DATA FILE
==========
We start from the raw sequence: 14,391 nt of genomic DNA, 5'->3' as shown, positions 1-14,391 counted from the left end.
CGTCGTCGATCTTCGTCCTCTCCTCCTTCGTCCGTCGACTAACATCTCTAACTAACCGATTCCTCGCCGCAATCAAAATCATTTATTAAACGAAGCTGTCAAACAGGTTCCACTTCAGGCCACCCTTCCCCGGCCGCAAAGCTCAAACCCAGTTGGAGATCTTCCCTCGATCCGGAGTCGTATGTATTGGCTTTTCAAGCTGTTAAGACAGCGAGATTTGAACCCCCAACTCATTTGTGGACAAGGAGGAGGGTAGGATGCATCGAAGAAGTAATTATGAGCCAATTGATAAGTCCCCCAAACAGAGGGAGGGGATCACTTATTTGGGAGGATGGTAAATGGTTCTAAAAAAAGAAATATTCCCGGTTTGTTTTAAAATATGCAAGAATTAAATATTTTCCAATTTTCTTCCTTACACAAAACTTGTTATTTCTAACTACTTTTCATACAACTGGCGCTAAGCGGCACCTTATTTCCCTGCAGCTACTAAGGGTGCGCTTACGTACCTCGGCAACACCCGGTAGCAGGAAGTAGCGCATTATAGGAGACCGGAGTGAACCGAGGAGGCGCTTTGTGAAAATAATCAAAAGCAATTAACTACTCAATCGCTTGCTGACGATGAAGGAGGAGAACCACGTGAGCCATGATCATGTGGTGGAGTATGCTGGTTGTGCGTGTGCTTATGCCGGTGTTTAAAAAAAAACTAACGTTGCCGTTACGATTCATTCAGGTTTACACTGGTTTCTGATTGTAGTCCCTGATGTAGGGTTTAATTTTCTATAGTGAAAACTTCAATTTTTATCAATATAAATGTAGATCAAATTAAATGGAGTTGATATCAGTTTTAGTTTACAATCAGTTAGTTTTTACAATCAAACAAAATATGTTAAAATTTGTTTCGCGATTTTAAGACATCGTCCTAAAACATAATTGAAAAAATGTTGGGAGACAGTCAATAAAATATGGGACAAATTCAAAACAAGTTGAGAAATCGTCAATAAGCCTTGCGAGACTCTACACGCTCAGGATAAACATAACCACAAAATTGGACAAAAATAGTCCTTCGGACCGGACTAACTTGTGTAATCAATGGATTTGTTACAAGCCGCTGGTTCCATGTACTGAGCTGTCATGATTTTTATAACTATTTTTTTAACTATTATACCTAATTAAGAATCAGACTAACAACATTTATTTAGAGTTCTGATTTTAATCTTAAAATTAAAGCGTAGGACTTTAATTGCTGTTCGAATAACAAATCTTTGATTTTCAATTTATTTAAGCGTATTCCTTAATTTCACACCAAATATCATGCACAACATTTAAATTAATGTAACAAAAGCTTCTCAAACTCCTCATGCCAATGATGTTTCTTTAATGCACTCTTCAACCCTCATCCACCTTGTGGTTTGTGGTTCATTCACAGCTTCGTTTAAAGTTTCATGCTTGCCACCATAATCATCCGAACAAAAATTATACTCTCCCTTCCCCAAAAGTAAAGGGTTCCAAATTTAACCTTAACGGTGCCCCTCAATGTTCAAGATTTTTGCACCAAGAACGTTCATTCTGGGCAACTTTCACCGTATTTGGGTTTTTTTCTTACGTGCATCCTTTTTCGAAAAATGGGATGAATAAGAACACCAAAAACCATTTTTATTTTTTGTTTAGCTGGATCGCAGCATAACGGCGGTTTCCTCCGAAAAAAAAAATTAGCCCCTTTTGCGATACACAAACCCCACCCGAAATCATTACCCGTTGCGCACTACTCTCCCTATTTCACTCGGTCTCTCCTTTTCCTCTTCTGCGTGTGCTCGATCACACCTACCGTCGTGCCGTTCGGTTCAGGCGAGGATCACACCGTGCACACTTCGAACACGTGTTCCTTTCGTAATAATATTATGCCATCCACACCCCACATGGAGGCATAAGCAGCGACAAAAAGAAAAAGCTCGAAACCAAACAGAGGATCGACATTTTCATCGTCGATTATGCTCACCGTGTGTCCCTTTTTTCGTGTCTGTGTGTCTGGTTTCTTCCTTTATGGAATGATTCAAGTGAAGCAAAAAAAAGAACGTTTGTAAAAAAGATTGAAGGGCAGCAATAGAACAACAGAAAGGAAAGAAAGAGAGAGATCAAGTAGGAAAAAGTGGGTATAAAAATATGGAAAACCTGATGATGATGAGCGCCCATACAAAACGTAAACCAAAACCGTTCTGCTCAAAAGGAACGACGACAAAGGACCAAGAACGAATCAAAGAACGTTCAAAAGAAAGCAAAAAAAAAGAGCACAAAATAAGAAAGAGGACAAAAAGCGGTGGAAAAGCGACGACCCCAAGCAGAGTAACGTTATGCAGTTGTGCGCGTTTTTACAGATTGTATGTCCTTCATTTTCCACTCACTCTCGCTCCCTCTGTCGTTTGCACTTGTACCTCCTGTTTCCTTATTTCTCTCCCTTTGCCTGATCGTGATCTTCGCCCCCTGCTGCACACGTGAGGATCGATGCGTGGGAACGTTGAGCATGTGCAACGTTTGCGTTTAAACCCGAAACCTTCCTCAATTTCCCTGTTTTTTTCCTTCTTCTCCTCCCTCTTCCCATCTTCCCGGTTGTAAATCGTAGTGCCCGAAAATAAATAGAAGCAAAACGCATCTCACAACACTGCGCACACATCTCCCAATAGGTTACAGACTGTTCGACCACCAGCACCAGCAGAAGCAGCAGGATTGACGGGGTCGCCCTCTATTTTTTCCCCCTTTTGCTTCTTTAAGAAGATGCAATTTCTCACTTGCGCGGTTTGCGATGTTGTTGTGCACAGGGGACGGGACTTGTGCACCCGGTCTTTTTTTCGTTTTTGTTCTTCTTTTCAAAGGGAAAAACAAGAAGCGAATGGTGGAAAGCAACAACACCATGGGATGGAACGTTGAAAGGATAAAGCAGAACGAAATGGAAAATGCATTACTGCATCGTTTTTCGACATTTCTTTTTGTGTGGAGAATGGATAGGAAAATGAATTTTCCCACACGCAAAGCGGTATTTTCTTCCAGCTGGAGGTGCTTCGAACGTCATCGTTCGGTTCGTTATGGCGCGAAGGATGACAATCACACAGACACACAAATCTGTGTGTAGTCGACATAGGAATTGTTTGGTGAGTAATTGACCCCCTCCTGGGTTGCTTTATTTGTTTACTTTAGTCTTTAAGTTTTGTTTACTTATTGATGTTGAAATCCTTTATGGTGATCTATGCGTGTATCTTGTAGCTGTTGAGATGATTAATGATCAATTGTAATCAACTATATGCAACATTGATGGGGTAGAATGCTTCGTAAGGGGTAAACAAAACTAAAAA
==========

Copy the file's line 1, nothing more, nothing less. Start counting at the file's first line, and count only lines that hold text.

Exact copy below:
We start from the raw sequence: 14,391 nt of genomic DNA, 5'->3' as shown, positions 1-14,391 counted from the left end.